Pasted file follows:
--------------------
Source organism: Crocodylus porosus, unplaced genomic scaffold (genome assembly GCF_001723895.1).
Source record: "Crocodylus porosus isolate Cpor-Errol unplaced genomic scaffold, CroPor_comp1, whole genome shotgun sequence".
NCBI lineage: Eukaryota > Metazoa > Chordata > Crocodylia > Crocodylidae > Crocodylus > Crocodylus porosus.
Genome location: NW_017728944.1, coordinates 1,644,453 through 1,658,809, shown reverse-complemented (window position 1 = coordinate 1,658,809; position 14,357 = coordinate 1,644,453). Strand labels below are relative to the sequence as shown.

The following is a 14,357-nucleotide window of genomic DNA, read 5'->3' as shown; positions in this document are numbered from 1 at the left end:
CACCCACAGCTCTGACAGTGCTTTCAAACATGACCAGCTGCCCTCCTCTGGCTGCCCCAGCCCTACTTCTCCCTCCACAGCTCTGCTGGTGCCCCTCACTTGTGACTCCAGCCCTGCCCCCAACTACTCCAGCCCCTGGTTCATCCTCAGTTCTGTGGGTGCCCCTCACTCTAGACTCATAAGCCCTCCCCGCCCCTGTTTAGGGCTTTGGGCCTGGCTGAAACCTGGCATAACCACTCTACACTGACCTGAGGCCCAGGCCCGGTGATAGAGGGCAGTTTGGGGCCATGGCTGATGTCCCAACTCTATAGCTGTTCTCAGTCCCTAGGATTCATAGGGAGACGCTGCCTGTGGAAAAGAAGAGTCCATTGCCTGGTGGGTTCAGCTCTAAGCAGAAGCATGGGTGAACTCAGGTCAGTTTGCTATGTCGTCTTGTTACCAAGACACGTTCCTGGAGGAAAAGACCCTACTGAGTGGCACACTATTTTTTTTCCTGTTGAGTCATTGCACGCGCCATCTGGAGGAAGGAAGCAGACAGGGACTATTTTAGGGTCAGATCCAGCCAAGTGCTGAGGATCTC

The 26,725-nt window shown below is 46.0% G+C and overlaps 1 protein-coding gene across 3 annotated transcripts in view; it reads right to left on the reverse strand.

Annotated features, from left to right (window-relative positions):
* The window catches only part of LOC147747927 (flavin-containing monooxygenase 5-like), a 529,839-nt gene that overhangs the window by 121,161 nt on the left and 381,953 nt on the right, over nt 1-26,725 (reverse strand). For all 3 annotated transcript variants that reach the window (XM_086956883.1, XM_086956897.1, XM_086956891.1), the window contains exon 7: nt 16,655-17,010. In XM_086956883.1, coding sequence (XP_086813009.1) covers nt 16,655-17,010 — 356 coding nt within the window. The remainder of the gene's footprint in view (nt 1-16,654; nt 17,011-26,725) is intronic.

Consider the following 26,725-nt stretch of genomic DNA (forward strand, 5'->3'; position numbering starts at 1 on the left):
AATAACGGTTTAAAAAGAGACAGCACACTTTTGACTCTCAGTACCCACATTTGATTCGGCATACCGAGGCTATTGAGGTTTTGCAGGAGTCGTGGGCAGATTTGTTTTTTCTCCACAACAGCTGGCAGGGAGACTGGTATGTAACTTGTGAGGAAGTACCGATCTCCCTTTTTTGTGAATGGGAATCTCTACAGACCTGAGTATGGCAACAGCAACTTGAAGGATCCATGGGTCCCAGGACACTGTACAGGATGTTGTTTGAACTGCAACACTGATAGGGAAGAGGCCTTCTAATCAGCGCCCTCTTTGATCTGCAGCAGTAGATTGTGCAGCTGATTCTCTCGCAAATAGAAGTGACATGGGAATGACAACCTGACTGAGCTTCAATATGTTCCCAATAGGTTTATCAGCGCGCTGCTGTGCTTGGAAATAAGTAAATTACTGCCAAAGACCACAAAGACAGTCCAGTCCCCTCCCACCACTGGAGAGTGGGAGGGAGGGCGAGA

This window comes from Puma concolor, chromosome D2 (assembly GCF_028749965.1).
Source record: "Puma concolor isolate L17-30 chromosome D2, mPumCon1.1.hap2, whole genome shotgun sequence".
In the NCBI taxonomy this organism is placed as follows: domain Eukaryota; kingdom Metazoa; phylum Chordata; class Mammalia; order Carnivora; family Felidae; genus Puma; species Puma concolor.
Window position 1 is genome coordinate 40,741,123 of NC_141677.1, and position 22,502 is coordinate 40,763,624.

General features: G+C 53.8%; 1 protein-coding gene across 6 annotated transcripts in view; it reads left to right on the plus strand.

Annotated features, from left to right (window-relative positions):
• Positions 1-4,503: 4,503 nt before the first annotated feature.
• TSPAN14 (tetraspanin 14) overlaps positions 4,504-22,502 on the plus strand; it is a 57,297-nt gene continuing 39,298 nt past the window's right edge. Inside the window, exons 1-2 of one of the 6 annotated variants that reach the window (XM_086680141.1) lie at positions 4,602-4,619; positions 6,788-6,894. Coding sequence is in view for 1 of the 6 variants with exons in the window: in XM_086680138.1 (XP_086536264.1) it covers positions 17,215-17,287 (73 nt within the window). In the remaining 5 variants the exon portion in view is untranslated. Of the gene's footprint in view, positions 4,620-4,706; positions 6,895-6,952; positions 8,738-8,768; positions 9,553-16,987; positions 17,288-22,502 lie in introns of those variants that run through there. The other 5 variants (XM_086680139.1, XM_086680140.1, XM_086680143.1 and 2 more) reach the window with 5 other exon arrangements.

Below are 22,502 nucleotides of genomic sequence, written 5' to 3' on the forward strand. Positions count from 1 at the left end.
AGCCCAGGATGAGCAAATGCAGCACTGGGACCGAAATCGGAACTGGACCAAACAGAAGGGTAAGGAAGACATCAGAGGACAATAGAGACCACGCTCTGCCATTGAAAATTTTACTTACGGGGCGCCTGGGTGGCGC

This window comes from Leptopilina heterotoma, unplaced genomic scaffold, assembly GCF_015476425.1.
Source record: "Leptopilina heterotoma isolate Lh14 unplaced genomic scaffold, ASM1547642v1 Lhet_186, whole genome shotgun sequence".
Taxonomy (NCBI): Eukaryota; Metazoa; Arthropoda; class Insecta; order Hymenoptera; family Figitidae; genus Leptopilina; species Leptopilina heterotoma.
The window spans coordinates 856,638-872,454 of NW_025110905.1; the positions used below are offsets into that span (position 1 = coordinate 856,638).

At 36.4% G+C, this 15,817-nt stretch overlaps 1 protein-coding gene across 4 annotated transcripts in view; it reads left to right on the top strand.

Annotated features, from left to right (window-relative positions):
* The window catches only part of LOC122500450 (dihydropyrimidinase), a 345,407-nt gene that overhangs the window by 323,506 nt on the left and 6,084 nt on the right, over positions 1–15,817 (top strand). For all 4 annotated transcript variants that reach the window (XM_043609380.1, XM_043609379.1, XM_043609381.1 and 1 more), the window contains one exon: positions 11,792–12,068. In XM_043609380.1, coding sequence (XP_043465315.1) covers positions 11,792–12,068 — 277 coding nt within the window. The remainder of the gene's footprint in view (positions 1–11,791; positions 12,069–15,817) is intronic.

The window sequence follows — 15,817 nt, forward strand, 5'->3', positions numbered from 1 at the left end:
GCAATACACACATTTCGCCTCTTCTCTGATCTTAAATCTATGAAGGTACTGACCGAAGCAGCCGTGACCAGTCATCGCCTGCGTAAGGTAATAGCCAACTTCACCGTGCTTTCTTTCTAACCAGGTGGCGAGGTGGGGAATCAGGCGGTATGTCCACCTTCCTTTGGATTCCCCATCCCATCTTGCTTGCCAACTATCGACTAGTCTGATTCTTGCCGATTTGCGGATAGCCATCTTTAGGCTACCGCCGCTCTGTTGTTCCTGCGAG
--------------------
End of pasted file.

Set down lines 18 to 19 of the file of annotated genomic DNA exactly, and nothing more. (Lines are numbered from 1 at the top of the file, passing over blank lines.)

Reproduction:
• Positions 1-4,503: 4,503 nt before the first annotated feature.
• TSPAN14 (tetraspanin 14) overlaps positions 4,504-22,502 on the plus strand; it is a 57,297-nt gene continuing 39,298 nt past the window's right edge. Inside the window, exons 1-2 of one of the 6 annotated variants that reach the window (XM_086680141.1) lie at positions 4,602-4,619; positions 6,788-6,894. Coding sequence is in view for 1 of the 6 variants with exons in the window: in XM_086680138.1 (XP_086536264.1) it covers positions 17,215-17,287 (73 nt within the window). In the remaining 5 variants the exon portion in view is untranslated. Of the gene's footprint in view, positions 4,620-4,706; positions 6,895-6,952; positions 8,738-8,768; positions 9,553-16,987; positions 17,288-22,502 lie in introns of those variants that run through there. The other 5 variants (XM_086680139.1, XM_086680140.1, XM_086680143.1 and 2 more) reach the window with 5 other exon arrangements.